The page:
The soup must be thick enough for a spoon to stand up straight!
If you like, serve the bean soup with a trickle of extra virgin olive oil, or ground pepper.
Serve with slices of toasted bread, grated Grana cheese. Adults should taste it with the hot pork rind and drink red wine. During summer, this soup can be eaten either lukewarm or even cold: this is one of the recipes that Venetian mothers and housewives prepare for on-board eating during the feast of the Saviour!
Peoci saltai (mussels)
2 kg of mussels
2 cloves of garlic
4 tablespoons of extra virgin olive oil
white wine (preferably Prosecco)
pepper to taste
parsley if desired
Length of cooking time: approx. 10-15minutes
Clean the mussels well taking care to remove the beard (the strands needed for the mussels to stay attached to the rocks). Add oil to a large saucepan. When hot, add garlic cloves and mussels. Cover and cook until the shells have opened. Add white wine and simmer till reduced. Turn off heat and add finely chopped parsley if desired. Mix well. Add pepper for adults. Serve with garlic-flavoured bread croutons.
Carne in tecia (Braised beef)
Ingredients (for 4 people)
800gr of beef muscle
some strips of lard or bacon
30 gr of butter
1 celery stalk
1 glass of red wine
200 gr of ripe tomatoes (peeled, chopped and drained)
2 dl of meat broth
Cooking time: 3 hours
Lard the beef according to the meat grain, by inserting little strips of lard or bacon at regular intervals, with the use of a larding needle; otherwise finely chop the lard or the bacon and add to the sautèed vegetables (see further). The larding process makes the meat more tender and tastier. Flour the meat. Melt butter and oil and sear the meat briskly until browned all over for approx. 15 minutes. The searing will help to seal in the juices. Add finely chopped vegetables and wine. When the wine has evaporated, add the tomatoes, broth and a sprinkle of pepper. Cover tightly and cook slowly for at least 3 hours.
Check occasionally and add broth, to avoid drying out. When cooking time is up, add salt, cut the meat into slices, place on a serving dish and cover with its own gravy. If the gravy is too watery, add a thickening agent (flour).
In Venice and in the Veneto region, this recipe is also known as “el lesso che non lessa” or “el manzo che se cusina da so'lo”, meaning “the boiled beef that doesn't boil” or “the beef that cooks itself”, because it cooks slowly in a tightly closed earthenware or stainless steel pan – without requiring continuous attention.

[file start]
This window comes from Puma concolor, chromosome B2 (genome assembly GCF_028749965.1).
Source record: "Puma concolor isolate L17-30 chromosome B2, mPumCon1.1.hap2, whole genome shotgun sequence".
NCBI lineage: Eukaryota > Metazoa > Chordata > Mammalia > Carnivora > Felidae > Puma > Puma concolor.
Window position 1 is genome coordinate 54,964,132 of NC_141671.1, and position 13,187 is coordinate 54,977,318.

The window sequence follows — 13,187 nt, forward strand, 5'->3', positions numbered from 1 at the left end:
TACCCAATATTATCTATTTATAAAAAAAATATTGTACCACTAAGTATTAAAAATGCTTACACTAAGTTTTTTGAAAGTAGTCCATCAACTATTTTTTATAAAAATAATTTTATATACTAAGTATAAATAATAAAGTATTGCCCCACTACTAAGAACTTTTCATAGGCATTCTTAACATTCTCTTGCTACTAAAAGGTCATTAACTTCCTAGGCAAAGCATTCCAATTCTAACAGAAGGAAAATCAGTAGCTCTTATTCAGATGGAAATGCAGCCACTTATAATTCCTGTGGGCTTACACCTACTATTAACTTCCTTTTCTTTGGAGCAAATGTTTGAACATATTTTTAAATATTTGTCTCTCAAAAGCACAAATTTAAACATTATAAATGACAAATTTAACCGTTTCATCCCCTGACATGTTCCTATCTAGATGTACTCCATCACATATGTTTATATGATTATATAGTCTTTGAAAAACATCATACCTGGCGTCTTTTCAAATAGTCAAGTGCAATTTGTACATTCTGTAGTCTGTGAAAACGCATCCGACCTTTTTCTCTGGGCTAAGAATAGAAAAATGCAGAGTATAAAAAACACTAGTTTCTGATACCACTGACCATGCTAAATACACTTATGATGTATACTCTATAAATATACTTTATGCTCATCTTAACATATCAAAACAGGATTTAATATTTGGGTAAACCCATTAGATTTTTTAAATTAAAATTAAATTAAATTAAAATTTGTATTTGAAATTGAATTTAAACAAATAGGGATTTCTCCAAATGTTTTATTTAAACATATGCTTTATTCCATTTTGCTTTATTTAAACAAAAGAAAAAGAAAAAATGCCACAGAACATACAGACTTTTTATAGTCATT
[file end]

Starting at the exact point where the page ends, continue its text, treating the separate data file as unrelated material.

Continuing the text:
Fondi di carciofo (artichoke bottoms)
Ingredients (for 4 people)
12 artichoke bottoms
½ glass of extra virgin olive oil
1 clove of garlic
Cooking time: ½ hour
Choose nice artichoke bottoms and avoid blackening by soaking with lemon juice in water until ready to be cooked.
Finely chop parsley and garlic and lightly sautèe in oil. Add the artichoke bottoms, salt, pepper, and if necessary some water.
500gr of white or yellow polenta flour/cornmeal
3 litres of water
1 teaspoon of salt
Bring water to boil and add salt. Gradually sprinkle cornmeal over boiling water stirring constantly with a whisk, making sure there are no lumps. When the polenta starts to thicken, lower heat, and continue stirring always in the same direction with a wooden spoon, in order to avoid lumps forming. After 40 minutes the polenta is ready.
Castraure (spring artichoke buds)
These small, tender, delicately flavoured artichoke buds, once coming from the famous artichoke plantations at Malamocco, now from the island of Sant'Erasmo, are sold at vegetable markets in spring – to be eaten raw with oil, salt and pepper.ù
“San Martino” Biscuit
This shortcrust pastry sweet is prepared on the 11th November each year for the feast day of San Martino. Children look forward to the occasion, and receive it as a gift from their parents and grandparents.
The sweet has the shape of San Martino on horseback, flailing his sword. If you go to Venice during this period, pastry shop windows are full of this sweet created in many different versions - iced, covered with dark chocolate, or milk chocolate, decorated with sweets or chocolate candy
Oven paper shape
You need approx. 30cm x 40cm piece of oven paper. Draw the traditional shape of San Martino on horseback, cut it out and put it aside. You can download the drawing from the Internet.
During this festive period you are able to buy the appropriate cake tin in specialized kitchenware shops in Venice.
Ingredients for a 20cm x 30cm “San Martino”
For the shortcrust pastry:
250gr of flour